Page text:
Poorly paid adjuncts are using food stamps, Medicaid and welfare to pay the bills, reports the Chronicle of Higher Education.
For example, Melissa Bruninga-Matteau, who earned a Ph.D. in medieval history, teaches two humanities courses at Yavapai College, an Arizona community college. Her take-home pay is $900 a month with no benefits. She pays $750 a month in rent and $40 a week in gas to commute to campus. A single mother, she relies on food stamps and Medicaid.
She’s not alone.
Some are struggling to pay back student loans and cover basic living expenses as they submit scores of applications for a limited pool of full-time academic positions. Others are trying to raise families or pay for their children’s college expenses on the low and fluctuating pay they receive as professors off the tenure track, a group that now makes up 70 percent of faculties. Many bounce on and off unemployment or welfare during semester breaks. And some adjuncts have found themselves trying to make ends meet by waiting tables or bagging groceries alongside their students.
While graduate-degree holders are much less likely to use public aid than less-educated Americans, the percentage “who receive food stamps or some other aid more than doubled between 2007 and 2010,” the Chronicle reports. Adjuncts, who typically work part-time with no job security or benefits, are especially vulnerable.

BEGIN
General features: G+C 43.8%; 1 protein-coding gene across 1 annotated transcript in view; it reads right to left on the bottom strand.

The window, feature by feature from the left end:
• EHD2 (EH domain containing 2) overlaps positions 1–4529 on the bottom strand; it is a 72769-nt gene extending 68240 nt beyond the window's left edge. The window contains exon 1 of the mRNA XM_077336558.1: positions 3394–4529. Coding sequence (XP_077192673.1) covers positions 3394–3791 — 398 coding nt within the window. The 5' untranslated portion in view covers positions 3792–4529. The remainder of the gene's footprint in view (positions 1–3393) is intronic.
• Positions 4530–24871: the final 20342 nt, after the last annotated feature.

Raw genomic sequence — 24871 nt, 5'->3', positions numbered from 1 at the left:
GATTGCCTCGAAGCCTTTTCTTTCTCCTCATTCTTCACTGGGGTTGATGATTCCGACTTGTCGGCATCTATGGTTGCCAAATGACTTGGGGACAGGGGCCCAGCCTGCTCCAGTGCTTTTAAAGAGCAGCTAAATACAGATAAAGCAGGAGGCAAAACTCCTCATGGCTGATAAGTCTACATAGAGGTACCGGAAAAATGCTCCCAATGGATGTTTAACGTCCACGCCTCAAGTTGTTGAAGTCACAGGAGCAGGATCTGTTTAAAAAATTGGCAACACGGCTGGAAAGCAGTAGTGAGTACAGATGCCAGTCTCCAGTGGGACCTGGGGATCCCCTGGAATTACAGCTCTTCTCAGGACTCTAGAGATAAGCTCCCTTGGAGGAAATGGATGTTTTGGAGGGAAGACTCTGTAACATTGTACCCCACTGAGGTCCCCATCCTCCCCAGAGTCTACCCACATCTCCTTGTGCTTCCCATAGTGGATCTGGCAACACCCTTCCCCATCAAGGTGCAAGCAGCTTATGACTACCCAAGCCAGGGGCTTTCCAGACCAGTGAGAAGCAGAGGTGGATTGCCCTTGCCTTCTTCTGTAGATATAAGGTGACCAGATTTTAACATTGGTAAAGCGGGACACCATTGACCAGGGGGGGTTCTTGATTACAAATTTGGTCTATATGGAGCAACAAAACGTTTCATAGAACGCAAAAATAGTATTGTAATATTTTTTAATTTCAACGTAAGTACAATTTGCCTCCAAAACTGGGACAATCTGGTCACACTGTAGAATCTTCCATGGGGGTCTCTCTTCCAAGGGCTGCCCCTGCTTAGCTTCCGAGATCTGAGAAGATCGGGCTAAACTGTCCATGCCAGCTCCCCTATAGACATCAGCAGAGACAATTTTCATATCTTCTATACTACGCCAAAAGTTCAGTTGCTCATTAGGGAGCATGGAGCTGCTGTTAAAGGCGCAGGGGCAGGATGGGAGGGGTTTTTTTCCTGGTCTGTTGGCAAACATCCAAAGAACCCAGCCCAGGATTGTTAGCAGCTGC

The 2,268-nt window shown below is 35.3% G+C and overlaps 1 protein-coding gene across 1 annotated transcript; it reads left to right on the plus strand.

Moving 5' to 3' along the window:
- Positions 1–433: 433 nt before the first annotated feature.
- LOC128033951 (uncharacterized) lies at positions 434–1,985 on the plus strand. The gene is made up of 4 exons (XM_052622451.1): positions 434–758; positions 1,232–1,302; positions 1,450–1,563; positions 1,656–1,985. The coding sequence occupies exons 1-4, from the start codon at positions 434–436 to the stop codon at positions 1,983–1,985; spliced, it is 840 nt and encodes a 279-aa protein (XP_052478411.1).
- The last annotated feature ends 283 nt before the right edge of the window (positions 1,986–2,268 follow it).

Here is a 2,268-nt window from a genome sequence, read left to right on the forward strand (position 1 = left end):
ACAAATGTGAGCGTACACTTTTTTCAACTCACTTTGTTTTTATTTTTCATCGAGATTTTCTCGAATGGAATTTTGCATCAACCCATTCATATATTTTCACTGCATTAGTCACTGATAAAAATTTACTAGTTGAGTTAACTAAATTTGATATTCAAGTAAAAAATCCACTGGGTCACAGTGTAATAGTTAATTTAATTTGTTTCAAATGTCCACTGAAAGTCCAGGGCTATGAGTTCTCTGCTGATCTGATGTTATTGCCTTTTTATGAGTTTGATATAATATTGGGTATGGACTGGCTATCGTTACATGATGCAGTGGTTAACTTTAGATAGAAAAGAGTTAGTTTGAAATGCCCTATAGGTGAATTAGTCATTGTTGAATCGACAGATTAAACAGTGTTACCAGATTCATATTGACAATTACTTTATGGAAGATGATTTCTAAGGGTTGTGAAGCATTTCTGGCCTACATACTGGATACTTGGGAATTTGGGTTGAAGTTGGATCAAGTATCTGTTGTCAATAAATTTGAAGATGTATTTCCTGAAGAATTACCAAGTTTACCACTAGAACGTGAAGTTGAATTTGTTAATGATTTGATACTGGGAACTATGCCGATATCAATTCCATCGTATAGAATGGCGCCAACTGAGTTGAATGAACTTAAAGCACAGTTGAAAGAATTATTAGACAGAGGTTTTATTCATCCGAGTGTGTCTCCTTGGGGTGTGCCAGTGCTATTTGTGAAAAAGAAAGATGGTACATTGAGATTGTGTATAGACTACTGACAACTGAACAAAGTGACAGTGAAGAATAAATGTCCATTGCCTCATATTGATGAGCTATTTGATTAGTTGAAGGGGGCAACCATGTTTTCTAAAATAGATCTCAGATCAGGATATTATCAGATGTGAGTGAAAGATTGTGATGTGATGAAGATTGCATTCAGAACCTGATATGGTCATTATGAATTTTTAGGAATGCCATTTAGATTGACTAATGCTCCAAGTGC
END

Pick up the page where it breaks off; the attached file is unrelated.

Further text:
Some adjuncts make less money than custodians and campus support staff who may not have college degrees. An adjunct’s salary can range from $600 to $10,000 per course, according to the Adjunct Project, a crowdsourced database about adjuncts’ salaries and working conditions. The national average earnings of adjunct instructors are just under $2,500 per course, according to the American Association of University Professors.
Years ago, I told the chancellor of the local community college district that my sister was teaching remedial English as a part-time adjunct at two community colleges. “Closest thing to slave labor we’ve got in this country!” he said.
Underpaid instructors can bypass colleges and sell their courses direct to online students through services such as Udemy, writes Ed Sector’s Kevin Carey.